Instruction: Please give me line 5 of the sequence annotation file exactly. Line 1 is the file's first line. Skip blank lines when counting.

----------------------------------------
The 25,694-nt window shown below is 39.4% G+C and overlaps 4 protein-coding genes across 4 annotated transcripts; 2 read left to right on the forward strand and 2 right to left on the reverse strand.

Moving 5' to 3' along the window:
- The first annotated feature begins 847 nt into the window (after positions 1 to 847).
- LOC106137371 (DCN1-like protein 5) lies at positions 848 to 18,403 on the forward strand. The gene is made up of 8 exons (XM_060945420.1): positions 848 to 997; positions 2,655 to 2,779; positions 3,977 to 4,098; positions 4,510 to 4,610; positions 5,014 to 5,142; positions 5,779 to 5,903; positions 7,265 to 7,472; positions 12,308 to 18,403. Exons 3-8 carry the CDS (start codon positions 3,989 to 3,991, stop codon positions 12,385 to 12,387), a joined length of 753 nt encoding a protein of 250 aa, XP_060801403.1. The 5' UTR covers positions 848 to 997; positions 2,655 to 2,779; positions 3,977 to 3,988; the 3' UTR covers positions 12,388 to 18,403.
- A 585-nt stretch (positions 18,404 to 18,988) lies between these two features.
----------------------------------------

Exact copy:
- A 585-nt stretch (positions 18,404 to 18,988) lies between these two features.